Presented By Mullin

INDIANAPOLIS –  This one stung. Really, really stung, because a game that wound up a 29-23 loss to the Indianapolis Colts (2-3) was the Bears’ for the taking.

And they simply couldn’t, and had only themselves to blame.

“We’re close, man, we are so close,” fumed guard Kyle Long. “We should be putting up 30 points a game and it’s hard knowing we’re doing it to ourselves.”

He paused. “But if we continue in this direction, stop pumping rounds into our own feet, we are going to be very tough to stop.”

The Bears (1-4) were very tough to stop when they drove 96 yards in nine plays to take a 23-19 lead before a Lucas Oil Stadium crowd 66,622 in the middle of the fourth quarter.

But then...

A breakdown in coverage that allowed Colts wide receiver T.Y. Hilton to get an inside route for a 35-yard go-ahead touchdown ... a Cameron Meredith fumble one play later at the start of a potential game-winning drive ... and finally, and most painfully, a fourth-down incompletion in the final minute toward Meredith while Alshon Jeffery was open in the end zone and quarterback Brian Hoyer never looked that way.

“Obviously you play the game to win,” said Hoyer, who posted career highs in yardage, attempts and completions. “So it’s disappointing to lose it that close. Go up late and then have one more shot at it at the end, and you’d really like to finish it off and follow through.


“It’s as disappointing as they come when you’re that close.”

Throw in five offensive penalties in the first half, three on the first drive alone, and you have basically the things that losing team do to become losing teams.

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“I feel like we’re doing a lot of great things but just can’t close out some drives,” said guard Josh Sitton, a veteran used to closing out drives from his years as a Green Bay Packer. “It’s really frustrating when you’re in a game you think you should win, and don’t.”

The game did accomplish one thing: cementing Hoyer in place for at least another week as the starting quarterback. This time coach John Fox didn’t appear to be even making any pretense about seeing how Jay Cutler’s injured thumb was during a week of practice before next Sunday’s game with the Jacksonville Jaguars.

Hoyer completed 33 of 43 passes for 397 yards, two touchdown passes (to Jordan Howard and Meredith) and threw zero interceptions in his third consecutive outing, a stretch of 140 passes.

“I’m not going to get into speculation,” Fox said. “Jay is not healthy.”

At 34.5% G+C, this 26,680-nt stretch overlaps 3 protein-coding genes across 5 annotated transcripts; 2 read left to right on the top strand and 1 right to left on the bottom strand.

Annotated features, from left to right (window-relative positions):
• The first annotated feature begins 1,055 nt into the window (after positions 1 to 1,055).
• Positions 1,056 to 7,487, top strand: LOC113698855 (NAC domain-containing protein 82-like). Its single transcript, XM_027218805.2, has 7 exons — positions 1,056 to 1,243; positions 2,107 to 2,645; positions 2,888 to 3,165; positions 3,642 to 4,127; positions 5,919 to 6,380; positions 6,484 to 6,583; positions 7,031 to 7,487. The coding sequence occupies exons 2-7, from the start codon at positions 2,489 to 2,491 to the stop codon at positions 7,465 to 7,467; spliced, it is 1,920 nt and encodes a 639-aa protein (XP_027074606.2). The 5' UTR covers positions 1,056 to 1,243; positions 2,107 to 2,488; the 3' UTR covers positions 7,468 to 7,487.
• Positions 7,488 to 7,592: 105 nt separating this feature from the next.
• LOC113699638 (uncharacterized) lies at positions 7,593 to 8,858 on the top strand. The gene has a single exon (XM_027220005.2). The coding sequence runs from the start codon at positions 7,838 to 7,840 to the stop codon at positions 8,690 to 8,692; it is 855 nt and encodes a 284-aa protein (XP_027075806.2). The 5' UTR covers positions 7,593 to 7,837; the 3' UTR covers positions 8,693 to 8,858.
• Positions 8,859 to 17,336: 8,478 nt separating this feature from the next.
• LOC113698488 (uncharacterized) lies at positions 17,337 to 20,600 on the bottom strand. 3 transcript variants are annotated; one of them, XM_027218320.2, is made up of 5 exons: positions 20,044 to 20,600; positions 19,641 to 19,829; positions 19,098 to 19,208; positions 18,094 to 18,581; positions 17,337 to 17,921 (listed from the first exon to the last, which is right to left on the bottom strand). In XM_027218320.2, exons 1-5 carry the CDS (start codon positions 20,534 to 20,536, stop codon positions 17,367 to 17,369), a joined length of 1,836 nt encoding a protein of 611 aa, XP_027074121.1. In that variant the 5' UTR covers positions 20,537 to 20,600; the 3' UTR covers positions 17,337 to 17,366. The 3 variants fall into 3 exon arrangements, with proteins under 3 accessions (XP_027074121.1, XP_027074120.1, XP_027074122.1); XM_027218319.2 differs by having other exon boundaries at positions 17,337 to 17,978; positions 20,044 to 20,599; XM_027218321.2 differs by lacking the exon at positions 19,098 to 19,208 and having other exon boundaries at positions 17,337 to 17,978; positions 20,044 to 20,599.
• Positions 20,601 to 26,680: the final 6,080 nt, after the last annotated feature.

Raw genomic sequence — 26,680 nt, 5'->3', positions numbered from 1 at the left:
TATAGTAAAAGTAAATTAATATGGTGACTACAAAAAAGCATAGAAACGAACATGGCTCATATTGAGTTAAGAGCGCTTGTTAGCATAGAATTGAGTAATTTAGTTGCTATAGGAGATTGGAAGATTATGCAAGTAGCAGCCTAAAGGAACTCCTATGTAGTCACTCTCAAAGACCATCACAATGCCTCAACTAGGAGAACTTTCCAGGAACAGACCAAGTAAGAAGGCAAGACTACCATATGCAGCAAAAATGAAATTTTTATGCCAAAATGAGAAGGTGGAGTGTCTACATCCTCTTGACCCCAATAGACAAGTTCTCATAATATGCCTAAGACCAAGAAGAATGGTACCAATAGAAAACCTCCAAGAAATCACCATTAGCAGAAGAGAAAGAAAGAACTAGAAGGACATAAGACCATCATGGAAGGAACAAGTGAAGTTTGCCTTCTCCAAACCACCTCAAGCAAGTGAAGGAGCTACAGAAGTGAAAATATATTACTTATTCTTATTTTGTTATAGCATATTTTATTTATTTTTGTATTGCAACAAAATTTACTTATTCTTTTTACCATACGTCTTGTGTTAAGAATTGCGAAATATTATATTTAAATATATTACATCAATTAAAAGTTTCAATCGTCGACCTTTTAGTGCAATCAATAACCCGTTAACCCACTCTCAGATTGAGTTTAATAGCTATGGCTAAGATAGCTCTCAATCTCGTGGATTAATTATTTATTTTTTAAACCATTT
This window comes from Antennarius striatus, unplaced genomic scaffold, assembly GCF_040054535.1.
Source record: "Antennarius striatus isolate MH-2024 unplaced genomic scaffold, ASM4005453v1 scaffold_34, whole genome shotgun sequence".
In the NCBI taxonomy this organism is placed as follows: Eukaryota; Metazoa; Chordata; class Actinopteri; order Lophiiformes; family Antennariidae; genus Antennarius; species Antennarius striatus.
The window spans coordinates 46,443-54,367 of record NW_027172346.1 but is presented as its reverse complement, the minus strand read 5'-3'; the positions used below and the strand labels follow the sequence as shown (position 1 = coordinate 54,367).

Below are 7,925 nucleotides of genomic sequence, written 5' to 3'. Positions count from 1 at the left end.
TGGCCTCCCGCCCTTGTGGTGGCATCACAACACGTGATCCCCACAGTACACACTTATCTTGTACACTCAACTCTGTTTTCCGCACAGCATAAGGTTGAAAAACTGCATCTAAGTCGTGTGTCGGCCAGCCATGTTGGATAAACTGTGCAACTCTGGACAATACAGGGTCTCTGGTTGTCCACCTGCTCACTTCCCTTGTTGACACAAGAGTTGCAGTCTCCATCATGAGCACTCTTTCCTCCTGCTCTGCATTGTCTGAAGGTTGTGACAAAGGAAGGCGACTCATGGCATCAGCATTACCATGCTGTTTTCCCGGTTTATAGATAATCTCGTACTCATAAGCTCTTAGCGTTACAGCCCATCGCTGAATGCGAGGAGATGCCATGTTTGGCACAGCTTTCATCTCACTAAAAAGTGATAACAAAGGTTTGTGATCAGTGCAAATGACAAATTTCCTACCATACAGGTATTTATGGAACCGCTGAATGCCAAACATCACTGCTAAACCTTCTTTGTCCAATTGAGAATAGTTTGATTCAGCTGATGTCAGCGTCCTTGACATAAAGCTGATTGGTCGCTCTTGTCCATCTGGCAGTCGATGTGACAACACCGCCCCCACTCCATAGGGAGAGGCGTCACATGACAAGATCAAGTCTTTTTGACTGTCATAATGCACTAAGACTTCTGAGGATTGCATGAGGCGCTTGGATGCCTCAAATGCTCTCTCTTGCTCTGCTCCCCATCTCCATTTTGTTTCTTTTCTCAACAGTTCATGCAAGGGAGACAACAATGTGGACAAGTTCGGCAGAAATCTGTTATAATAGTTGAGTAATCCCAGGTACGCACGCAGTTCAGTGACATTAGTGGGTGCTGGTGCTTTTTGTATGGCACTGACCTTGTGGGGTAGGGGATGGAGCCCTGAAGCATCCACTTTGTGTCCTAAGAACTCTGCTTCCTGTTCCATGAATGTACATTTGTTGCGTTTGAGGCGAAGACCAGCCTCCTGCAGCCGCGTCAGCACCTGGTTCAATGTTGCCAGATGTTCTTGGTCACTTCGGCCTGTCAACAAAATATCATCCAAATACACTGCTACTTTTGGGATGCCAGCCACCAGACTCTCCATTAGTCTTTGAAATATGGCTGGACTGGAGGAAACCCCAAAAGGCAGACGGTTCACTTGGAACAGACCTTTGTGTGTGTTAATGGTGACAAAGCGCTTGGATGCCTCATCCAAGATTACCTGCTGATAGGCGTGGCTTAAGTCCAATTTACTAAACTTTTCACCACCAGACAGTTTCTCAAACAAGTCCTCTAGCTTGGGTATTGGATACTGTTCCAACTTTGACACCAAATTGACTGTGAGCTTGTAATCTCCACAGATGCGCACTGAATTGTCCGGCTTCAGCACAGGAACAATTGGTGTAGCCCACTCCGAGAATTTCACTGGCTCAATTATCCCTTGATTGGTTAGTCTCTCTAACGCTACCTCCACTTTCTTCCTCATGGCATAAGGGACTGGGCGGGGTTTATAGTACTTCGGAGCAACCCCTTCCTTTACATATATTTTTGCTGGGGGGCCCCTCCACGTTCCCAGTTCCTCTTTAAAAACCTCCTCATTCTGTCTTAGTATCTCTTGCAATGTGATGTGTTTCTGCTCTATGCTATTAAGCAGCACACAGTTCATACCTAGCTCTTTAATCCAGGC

But are the Bears?

Maybe more so in some respects than a 1-4 record might hint at. Howard rushed for 118 yards on 16 carries, following his 111 last Sunday and making him the first Bears back since Matt Forte in Dec. 2013 to register consecutive 100-yard rushing games. Meredith, pressed into the starting lineup after Kevin White went on IR with a broken leg from the Detroit game, caught nine of his 12 passes for 130 yards, 10 more than his yardage total of last season.

Willie Young collected three sacks of Colts quarterback Andrew Luck, the first time in his career Young has had three sacks in a game and giving him four for the season. Rookie lineman Jonathan Bullard had his first NFL sack. The Bears sacked Luck five times.

All of which should have combined for a dominating win, but none of which mattered because of the breakdowns. Only one stat matters – points – and the Bears allowed the Colts to score some they shouldn’t have, and failed to score ones of their own that they should have.

Connor Barth in the third quarter missed a 49-yard field goal, his third miss in eight tries as a Bear – not an easy kick (the 40-49-yard range was Robbie Gould’s toughest, too) but enough that Fox was not ruling out the Bears looking at kickers this week. That miss left the Bears in the position of needing a touchdown at the end of the game rather than being able to go for a tying field goal.


“I don’t know if [49 yards] is his forte coming in to begin with,” Fox said, “but we look at everything every week. I don’t think that’s on one guy by any stretch.”

It will not fall on one guy. No game ever turns on just one guy or one play; some at the end are just more noticeable than others sometimes.

But if the Bears were in search of an identity not all that long ago this season, they may not like the one that’s emerging from a defeat in which any one of any number of players could have made a play to win it.

And didn’t.